Posts tagged ‘prematurity’
When we first brought C home from the NICU, he was on oxygen. We lived at high altitude and had to drive over two even higher mountain passes on our way home from the hospital. We were outfitted with enough oxygen to get through the first few days and then multiple oxygen tanks arrived at our home along with cheerful nurses who checked on him daily.
We weren’t supposed to take C anywhere, said his doc, who advised us to avoid his getting a cold in his first year. (Um, okay.) Surprisingly, we all managed to avoid colds during that year, which is kind of a miracle in and of itself. The only place we could take C was the doctor’s office, for our thrice weekly visits. Determined to get him out in the fresh air, I would put him in the front pack and sit outside on our porch, the furthest point the oxygen tubes would reach. Eventually, they brought us travel tanks, which allowed a little more freedom in terms of walking around the house with him.
I remember my most favorite moment, which occurred about six weeks after arriving home. The visiting nurse had noticed on Friday C’s pulse-oxygen levels were within normal ranges, and we’d had to wait – over what seemed like a terribly long weekend – to confirm with the doctor on Monday that he was, indeed, ready to breathe completely on his own. We disconnected his cannula and we were on our way. We had a cordless baby. We still couldn’t really take him anywhere, but the freedom to just carry him around the house without trailing heavy scuba tanks behind us was joyous.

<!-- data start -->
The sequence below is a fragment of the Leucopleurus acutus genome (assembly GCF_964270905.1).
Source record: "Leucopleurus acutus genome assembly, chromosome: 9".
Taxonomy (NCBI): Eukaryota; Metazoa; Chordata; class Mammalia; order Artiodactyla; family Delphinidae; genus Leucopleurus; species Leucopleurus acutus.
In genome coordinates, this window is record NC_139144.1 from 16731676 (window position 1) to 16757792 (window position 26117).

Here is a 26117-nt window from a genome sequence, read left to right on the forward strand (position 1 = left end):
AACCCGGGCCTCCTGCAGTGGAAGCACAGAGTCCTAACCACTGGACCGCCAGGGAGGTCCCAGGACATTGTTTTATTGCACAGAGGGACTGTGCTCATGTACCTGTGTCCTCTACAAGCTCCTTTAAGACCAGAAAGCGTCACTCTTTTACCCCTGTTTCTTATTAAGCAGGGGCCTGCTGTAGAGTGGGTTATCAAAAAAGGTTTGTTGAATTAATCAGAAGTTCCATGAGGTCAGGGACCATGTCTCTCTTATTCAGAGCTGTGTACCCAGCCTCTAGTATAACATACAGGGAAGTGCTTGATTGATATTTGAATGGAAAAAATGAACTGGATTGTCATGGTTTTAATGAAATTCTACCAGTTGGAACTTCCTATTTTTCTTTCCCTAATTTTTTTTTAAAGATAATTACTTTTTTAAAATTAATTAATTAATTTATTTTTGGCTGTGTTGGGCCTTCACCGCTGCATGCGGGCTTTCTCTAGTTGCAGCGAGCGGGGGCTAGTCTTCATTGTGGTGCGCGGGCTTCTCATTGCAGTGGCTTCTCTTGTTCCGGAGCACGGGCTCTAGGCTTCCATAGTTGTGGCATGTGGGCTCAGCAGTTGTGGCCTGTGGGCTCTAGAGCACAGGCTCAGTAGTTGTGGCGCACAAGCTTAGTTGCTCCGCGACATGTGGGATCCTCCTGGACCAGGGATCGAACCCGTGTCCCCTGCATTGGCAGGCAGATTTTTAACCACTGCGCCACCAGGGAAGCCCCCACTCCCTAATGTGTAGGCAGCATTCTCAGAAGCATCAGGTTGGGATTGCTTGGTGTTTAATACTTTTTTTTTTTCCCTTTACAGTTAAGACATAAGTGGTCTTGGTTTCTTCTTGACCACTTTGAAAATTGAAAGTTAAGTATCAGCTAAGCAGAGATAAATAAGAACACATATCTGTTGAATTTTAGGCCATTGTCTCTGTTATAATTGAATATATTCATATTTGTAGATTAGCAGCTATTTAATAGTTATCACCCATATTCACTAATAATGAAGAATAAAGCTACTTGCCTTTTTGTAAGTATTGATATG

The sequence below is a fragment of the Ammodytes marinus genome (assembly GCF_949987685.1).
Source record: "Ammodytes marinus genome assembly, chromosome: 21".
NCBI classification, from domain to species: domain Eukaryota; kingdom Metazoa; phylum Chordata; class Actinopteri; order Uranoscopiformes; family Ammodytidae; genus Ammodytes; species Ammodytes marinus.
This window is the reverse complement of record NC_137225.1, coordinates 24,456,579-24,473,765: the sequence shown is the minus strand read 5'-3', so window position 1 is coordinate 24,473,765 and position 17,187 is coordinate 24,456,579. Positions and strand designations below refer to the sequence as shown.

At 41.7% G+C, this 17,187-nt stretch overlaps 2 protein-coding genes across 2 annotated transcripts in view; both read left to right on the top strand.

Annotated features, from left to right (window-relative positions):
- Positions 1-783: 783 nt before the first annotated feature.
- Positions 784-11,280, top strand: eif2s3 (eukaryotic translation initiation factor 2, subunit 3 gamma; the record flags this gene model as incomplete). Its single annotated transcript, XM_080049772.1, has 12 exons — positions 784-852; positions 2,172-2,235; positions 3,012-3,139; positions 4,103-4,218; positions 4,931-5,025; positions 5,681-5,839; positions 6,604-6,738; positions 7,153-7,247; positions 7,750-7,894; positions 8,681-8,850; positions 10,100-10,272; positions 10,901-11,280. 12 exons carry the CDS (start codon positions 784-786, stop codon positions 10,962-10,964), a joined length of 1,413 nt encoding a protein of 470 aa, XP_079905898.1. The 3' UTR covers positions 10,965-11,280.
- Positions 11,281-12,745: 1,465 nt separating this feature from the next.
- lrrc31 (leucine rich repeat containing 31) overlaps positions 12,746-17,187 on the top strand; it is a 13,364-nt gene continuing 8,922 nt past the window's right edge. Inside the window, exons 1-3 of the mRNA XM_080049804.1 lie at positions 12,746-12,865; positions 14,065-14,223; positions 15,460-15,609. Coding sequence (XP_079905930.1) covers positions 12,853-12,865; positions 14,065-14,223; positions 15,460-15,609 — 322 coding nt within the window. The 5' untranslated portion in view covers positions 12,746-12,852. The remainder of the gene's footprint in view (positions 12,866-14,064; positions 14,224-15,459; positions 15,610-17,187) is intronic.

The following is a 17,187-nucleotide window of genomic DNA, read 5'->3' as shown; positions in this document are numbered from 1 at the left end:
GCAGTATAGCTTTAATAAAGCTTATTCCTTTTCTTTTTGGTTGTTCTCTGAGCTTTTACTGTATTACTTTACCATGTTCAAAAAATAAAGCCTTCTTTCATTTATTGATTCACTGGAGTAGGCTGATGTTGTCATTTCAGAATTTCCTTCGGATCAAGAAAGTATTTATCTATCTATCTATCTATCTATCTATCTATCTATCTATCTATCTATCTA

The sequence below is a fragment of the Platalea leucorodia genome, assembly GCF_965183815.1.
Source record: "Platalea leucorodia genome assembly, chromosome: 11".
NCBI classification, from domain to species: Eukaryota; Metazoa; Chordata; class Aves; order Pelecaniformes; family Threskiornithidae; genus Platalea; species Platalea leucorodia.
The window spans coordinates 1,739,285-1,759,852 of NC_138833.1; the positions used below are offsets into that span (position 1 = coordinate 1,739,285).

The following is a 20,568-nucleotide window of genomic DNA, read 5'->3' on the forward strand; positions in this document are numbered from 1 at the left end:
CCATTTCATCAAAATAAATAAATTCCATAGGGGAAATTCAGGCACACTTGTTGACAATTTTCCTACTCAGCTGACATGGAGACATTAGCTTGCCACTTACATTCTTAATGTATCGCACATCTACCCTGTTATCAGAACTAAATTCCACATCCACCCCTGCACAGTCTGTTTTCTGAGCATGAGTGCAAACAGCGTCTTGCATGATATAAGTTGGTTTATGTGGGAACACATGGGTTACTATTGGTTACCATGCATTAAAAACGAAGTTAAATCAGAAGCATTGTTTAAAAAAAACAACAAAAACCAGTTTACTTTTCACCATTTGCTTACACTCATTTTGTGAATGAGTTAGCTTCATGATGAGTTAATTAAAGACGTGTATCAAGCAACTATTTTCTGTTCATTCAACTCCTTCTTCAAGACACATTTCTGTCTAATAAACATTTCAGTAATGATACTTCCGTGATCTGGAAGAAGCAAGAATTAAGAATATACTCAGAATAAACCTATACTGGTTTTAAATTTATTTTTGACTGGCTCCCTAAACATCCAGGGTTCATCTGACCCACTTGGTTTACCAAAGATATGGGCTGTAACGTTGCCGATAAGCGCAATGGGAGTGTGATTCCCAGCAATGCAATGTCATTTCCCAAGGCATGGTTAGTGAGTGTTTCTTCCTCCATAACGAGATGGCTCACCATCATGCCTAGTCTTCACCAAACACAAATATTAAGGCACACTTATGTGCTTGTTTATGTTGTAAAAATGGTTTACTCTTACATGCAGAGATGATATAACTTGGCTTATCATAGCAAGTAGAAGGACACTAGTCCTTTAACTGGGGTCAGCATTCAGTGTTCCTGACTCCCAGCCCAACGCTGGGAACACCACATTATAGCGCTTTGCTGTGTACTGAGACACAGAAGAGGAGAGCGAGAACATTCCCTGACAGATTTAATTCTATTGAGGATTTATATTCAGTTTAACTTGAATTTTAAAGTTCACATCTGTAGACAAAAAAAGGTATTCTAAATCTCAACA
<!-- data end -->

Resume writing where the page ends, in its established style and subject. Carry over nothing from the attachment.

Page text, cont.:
To this day I still check on him at night to make sure he’s breathing, although far less than I did back then. There’s just something about having a child who can’t breathe on his own that sticks with you somehow; long after the breathing tubes are gone, there’s still that fear buried in the back of your head that you can’t quite let go. Open door, approach bed, put hand on chest to feel the rise and fall, exit room, close door. Breathe.
I’m not sure we were ever in denial that something was going on with our child. (Is that denial I hear?) Recently, I’ve heard more about early warning signs for a child with autism. It’s amazing to me that no one ever said the word “autism” to us until he was almost 3 years old, because it appears so obvious in hindsight. I don’t even remember it ever coming up as a possibility; everyone seemed to be operating under the premise that he was premature and would catch up.
Even after we realized he had autism I believed, somewhere deep in my heart, that he would still be completely fine. I thought C would graduate early intervention and start kindergarten as a “typical” child. He was (and is), after all, an amazingly bright, sweet child with a real capacity for love. This doesn’t sound like autism, does it? Again, denial. And certainly some ignorance thrown in. But I’m beginning to think that the denial stage of grief should perhaps be renamed “hope.”